The Government will continue to make substantial investments in the Free Senior High School programme despite the economic crisis, President Akufo-Addo has assured.
In furtherance of this, it has in the 2023 Budget Statement and Economic Policy, proposed an investment of GHS 2.96 billion to support the programme.
This represents a 28 percent increase of the GHS 2.3 billion voted for the programme in 2022.
Addressing a durbar to climax the 70th Anniversary Celebration of the Opoku Ware Senior High School in Kumasi, President Akufo-Addo, explained that the continuous impressive performance of candidates under the Free SHS programme at the West African Secondary School Certificate Examination (WASSCE) justified the huge investment.
The year-long anniversary was marked under the theme: “Seven Decades of Leadership through Self – Discipline”.
President Akufo-Addo, citing the 2022 WASSCE results, pointed out that there could no longer be any controversy on the performance of students of the free SHS programme.
In the recently released results, he said, 60.39 per cent of the candidates recorded A1- C6 in English Language, as against the 51.6 per cent recorded in 2016.
Also, 62.5 per cent scored A1- C6 in Integrated Science as against 48.35 per cent in 2016.
In Mathematics, 61.39 per cent recorded A1-C6 as against the 33.12 percent in 2016, while 71.5 per cent recorded A1- C6 in Social Science as against the 54.5 per cent in 2016.
President Akufo-Addo said the pass rate under the Free SHS programme had seen systematic improvement over the previous era.
Ghanaians, he said, had a collective responsibility to help the youth to acquire quality education and practical skills to sustain their future.
This could be done by investing in education, he said, adding that, without an educated populace Ghana could not transition from a developing country to a developed one.
Thus providing equal access to education for all was the surest way to achieve the Ghana Beyond Aid and a prosperous nation.
The Asantehene, Otumfuo Osei Tutu II, commended the Government and all key stakeholders for their continuous support to the school.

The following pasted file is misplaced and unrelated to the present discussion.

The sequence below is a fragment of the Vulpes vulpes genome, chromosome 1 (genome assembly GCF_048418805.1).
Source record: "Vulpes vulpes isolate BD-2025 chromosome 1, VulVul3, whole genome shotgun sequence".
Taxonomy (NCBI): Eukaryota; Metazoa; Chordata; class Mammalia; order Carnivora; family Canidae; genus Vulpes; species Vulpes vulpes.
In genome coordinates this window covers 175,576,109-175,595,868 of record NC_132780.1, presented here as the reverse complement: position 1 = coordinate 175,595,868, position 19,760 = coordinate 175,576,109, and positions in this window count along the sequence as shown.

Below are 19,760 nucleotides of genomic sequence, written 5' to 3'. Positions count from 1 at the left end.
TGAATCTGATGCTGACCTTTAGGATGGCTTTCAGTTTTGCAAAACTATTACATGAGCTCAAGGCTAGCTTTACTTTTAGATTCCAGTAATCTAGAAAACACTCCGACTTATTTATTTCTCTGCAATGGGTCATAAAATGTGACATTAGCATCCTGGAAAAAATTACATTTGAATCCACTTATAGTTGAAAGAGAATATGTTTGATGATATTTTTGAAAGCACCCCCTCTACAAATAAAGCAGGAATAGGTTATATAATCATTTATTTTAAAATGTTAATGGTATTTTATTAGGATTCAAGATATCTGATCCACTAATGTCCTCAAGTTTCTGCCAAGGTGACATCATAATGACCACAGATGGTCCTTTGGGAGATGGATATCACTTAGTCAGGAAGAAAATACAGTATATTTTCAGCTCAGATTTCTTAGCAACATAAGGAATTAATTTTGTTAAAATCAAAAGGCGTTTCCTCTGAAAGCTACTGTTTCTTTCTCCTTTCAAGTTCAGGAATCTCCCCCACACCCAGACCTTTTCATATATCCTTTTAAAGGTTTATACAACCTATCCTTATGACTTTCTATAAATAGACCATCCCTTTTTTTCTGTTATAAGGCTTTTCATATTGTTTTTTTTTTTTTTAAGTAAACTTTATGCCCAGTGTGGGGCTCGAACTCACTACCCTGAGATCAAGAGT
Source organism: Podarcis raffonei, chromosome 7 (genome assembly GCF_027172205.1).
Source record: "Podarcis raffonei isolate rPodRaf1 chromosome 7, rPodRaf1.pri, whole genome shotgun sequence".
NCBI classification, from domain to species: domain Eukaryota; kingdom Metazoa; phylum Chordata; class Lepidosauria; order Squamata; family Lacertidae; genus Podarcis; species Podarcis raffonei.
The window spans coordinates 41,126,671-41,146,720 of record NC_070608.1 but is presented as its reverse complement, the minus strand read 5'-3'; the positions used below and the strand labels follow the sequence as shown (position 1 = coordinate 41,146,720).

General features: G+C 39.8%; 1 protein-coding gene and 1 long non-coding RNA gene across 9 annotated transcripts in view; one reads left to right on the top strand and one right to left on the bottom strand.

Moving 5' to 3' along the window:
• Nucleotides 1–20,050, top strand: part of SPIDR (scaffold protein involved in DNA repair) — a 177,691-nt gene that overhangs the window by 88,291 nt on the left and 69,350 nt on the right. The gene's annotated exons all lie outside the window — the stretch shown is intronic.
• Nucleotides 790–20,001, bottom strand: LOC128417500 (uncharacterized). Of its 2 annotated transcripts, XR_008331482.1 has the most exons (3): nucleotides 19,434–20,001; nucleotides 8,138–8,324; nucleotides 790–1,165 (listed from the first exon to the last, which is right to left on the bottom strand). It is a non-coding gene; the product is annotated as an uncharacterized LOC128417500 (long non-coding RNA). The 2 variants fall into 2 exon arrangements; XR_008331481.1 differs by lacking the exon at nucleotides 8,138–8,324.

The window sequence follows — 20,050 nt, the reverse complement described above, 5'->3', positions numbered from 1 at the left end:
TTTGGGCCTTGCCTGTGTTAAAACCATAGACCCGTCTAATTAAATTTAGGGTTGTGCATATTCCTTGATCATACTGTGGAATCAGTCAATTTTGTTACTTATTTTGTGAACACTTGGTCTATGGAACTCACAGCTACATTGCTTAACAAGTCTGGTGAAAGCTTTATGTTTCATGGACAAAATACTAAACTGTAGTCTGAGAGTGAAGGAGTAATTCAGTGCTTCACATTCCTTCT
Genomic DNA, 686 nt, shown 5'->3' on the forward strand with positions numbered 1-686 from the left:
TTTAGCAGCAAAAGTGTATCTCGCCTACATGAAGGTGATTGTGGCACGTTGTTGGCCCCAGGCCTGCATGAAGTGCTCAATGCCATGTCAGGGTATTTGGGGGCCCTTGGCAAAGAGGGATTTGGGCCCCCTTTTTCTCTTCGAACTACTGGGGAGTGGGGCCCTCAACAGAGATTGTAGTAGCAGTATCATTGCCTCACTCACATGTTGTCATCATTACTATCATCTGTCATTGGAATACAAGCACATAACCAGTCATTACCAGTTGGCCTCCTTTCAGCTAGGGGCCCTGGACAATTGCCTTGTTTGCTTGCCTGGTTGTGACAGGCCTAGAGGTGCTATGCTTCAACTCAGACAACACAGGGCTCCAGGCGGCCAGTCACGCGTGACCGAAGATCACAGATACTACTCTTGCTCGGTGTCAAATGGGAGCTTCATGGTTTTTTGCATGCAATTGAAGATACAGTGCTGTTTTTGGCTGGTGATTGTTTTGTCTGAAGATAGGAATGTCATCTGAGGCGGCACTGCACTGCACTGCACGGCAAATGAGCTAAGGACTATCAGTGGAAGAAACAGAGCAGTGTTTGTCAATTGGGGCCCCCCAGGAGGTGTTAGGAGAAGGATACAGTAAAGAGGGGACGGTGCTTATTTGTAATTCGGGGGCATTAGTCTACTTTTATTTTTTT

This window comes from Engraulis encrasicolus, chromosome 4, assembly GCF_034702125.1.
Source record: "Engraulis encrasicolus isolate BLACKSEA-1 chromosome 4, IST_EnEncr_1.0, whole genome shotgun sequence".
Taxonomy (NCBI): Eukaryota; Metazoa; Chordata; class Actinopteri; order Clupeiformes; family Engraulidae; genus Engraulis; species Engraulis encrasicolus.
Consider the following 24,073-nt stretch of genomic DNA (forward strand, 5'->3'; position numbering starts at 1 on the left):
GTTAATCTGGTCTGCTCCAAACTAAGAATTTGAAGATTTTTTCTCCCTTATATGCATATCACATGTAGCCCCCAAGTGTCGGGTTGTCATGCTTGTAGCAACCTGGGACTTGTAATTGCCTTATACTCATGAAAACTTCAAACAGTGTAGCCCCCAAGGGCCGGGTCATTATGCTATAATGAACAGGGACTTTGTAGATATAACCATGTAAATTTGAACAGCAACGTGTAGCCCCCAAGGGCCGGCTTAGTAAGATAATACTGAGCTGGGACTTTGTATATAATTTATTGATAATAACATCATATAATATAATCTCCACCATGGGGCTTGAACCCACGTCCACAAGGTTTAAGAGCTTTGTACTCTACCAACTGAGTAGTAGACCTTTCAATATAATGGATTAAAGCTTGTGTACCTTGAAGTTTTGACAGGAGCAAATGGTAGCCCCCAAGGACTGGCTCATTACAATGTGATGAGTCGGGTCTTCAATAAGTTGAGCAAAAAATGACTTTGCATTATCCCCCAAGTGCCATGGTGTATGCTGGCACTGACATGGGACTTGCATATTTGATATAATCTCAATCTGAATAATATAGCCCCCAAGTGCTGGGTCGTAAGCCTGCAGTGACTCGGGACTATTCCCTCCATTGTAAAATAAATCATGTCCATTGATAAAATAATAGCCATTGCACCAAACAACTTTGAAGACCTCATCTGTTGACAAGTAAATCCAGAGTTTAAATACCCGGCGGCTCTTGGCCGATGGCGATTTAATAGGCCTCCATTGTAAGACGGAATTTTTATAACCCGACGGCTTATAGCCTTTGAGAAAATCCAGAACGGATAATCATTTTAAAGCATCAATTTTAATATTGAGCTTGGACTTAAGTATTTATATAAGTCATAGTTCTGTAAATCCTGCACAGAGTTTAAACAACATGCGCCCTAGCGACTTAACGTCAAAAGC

He said quality education was key to the transformation of the country and called on the teachers to continue to work hard to improve learning outcomes.
The Reverend Father Stephen Owusu Sekyere, headmaster of the School, said the population of students had increased from 60 students in 1952 to 3,965, with 375 staff members.
For seven decades, it has provided holistic Catholic education to a number of people who continue to contribute significantly to the development of Ghana.
He commended the alumni for their continuous support to sustain the School as one of the best in the country.
Rev Fr Owusu Sekyere also commended the Government for providing additional infrastructure to help expand the School.
He, however, urged the Government to help complete the assembly hall and other projects, which were at the standstill.
The public Catholic School for boys offers courses in Business, Visual Arts, General Arts and General. Science.
It was established by the Gold Coast Government at the request of Catholic Church in the Ashanti Region to save their students from travelling to the Saint Augustine’s College in Cape Coast.
Originally called the Yaa Asantewaa College, the name was changed to Opoku Ware Secondary School that same year on February 22, 1952.
The first headmaster, Rev. Peter Philip Burgess, initiated a numbering system, which is still in use for identifying the students.
It has chalked many academic feats over the years as one of the top schools in the country.
In 2018, Opoku Ware School won the Global Innovative Award at the World Robotics Championship, held in Michigan, USA.